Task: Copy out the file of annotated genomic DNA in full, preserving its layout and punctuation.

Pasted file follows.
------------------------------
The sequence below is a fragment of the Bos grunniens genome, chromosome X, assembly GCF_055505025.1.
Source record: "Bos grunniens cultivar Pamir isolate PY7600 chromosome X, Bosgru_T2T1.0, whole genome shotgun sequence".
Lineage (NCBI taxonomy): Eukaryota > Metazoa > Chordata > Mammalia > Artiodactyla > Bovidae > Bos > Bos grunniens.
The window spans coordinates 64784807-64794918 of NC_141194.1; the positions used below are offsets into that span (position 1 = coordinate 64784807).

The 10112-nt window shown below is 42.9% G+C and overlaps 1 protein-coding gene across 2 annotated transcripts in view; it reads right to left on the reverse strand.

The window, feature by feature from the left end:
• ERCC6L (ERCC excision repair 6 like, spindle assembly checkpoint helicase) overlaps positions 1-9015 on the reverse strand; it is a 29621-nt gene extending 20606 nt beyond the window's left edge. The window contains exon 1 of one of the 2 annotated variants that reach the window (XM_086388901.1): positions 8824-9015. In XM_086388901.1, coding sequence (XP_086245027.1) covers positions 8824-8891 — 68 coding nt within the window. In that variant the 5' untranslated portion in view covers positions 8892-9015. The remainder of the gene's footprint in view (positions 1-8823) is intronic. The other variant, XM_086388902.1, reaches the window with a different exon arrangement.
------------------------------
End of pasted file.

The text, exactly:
The sequence below is a fragment of the Bos grunniens genome, chromosome X, assembly GCF_055505025.1.
Source record: "Bos grunniens cultivar Pamir isolate PY7600 chromosome X, Bosgru_T2T1.0, whole genome shotgun sequence".
Lineage (NCBI taxonomy): Eukaryota > Metazoa > Chordata > Mammalia > Artiodactyla > Bovidae > Bos > Bos grunniens.
The window spans coordinates 64784807-64794918 of NC_141194.1; the positions used below are offsets into that span (position 1 = coordinate 64784807).

The 10112-nt window shown below is 42.9% G+C and overlaps 1 protein-coding gene across 2 annotated transcripts in view; it reads right to left on the reverse strand.

The window, feature by feature from the left end:
• ERCC6L (ERCC excision repair 6 like, spindle assembly checkpoint helicase) overlaps positions 1-9015 on the reverse strand; it is a 29621-nt gene extending 20606 nt beyond the window's left edge. The window contains exon 1 of one of the 2 annotated variants that reach the window (XM_086388901.1): positions 8824-9015. In XM_086388901.1, coding sequence (XP_086245027.1) covers positions 8824-8891 — 68 coding nt within the window. In that variant the 5' untranslated portion in view covers positions 8892-9015. The remainder of the gene's footprint in view (positions 1-8823) is intronic. The other variant, XM_086388902.1, reaches the window with a different exon arrangement.